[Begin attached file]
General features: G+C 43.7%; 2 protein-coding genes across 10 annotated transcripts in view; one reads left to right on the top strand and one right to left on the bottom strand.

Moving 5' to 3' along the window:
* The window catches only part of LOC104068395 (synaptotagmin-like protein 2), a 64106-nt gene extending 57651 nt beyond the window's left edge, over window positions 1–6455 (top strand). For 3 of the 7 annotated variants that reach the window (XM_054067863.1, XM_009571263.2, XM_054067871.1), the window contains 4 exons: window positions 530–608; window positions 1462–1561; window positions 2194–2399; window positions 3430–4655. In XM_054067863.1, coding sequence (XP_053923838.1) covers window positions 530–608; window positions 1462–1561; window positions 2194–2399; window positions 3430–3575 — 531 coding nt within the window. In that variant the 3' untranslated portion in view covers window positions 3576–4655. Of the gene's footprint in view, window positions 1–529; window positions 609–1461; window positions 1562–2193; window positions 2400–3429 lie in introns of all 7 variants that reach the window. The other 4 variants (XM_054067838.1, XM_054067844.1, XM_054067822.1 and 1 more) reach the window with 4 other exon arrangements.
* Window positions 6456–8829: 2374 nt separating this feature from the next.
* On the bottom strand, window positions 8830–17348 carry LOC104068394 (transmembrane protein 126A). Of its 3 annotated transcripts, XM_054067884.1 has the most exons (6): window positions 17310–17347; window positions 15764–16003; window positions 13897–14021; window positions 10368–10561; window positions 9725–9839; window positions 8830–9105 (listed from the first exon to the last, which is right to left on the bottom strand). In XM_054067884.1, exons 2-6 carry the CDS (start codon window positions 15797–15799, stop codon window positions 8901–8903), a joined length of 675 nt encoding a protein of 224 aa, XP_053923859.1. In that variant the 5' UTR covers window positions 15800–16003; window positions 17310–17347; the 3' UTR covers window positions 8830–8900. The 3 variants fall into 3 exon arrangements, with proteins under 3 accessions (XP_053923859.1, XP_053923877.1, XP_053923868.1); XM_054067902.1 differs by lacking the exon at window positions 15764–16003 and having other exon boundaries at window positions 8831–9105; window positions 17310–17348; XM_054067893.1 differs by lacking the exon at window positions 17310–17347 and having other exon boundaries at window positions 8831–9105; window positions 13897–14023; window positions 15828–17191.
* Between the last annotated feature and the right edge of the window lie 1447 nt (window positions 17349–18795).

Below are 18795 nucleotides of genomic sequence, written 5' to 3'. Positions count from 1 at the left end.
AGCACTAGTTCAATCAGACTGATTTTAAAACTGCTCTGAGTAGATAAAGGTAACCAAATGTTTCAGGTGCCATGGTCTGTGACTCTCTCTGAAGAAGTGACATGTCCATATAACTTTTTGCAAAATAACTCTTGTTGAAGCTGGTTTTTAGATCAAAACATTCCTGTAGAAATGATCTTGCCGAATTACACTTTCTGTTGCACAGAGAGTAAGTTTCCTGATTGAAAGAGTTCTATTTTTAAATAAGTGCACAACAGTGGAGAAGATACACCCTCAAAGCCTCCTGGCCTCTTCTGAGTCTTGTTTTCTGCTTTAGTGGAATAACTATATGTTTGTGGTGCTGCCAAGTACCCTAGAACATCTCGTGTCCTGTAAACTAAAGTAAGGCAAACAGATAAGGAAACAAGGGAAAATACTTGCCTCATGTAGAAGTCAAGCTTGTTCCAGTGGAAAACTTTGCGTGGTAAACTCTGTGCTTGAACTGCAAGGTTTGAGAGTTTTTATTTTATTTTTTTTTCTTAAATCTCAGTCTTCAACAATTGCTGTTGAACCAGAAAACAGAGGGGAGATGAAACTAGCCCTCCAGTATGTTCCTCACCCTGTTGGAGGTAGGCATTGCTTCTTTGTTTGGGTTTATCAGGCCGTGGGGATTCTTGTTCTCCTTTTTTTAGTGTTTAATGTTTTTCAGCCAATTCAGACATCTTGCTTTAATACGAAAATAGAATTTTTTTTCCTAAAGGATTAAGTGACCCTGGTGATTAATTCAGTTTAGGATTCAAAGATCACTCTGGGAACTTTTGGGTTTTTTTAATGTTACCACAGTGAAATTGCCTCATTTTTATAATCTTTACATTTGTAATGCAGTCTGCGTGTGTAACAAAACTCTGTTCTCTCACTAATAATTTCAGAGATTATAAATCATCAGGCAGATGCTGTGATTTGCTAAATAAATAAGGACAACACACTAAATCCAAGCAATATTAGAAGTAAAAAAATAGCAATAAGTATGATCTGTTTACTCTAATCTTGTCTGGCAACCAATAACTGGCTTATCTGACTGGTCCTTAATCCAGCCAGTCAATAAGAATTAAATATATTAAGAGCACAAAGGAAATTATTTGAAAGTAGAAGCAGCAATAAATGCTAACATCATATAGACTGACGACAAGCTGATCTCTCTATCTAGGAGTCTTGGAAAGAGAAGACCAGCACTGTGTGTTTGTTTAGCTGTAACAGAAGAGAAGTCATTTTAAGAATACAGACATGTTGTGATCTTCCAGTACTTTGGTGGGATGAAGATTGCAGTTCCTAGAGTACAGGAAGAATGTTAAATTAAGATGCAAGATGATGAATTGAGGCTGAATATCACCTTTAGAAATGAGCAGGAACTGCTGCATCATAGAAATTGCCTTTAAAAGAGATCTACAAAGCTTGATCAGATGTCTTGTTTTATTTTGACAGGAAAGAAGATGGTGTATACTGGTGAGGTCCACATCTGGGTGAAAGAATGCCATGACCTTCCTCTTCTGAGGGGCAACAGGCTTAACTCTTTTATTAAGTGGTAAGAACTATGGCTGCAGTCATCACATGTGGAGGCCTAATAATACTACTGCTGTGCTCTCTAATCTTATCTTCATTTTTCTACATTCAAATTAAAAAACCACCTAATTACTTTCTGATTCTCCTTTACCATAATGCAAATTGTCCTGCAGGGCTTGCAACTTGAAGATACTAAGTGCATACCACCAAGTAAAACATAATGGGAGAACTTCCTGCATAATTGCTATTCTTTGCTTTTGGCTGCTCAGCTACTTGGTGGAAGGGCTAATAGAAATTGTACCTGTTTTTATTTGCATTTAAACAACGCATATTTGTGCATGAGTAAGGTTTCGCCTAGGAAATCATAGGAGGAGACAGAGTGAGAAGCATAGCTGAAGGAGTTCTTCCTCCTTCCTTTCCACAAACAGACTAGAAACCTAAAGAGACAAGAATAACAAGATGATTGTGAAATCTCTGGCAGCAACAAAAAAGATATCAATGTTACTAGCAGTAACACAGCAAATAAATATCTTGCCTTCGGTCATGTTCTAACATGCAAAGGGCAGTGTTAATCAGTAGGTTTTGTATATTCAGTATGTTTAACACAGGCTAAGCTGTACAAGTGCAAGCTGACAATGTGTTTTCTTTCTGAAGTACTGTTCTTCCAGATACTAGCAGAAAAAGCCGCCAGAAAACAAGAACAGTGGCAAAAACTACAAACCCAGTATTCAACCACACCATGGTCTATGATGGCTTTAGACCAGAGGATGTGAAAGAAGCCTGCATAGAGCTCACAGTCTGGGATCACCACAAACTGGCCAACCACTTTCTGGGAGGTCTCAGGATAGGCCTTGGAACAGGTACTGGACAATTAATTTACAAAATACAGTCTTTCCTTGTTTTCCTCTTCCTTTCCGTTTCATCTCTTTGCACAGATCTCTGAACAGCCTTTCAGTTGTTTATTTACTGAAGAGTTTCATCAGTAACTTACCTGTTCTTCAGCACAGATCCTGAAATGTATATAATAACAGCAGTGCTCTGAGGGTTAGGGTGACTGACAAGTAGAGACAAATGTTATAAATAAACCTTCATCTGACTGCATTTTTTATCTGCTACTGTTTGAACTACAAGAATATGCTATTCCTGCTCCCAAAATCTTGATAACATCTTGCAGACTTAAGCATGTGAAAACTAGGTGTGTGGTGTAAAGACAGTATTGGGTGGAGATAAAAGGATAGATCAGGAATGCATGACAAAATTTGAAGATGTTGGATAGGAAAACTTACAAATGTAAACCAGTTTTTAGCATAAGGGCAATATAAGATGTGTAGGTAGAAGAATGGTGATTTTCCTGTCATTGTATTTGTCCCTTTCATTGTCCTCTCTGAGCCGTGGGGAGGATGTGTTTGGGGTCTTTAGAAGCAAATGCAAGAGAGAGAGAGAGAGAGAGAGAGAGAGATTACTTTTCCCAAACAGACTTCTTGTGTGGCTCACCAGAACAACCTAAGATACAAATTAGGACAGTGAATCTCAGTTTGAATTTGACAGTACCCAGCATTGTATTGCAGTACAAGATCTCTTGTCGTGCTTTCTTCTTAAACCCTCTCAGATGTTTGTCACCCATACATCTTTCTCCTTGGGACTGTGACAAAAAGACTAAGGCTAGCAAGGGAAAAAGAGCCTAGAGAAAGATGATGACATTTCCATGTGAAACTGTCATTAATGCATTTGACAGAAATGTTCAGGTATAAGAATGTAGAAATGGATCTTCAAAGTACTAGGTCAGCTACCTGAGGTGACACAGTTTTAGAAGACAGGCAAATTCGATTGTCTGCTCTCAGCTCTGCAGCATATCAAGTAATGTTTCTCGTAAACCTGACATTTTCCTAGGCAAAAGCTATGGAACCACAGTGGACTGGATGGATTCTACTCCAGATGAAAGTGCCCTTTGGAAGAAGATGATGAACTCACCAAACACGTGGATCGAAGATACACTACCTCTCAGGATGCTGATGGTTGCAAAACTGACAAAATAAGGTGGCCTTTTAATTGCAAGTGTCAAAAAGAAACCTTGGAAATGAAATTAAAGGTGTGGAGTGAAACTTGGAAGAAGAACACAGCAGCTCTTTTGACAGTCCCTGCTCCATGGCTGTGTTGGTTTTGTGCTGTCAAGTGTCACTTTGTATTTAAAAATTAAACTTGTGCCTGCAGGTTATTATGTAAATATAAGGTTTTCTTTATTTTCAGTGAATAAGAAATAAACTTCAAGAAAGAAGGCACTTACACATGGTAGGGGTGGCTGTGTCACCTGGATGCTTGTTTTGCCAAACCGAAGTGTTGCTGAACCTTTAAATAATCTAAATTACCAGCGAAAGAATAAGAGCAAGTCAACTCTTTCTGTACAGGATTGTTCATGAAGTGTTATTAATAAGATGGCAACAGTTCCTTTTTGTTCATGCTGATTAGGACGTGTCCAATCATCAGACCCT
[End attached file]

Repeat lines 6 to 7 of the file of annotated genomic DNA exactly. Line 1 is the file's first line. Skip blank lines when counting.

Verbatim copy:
* Between the last annotated feature and the right edge of the window lie 1447 nt (window positions 17349–18795).

Below are 18795 nucleotides of genomic sequence, written 5' to 3'. Positions count from 1 at the left end.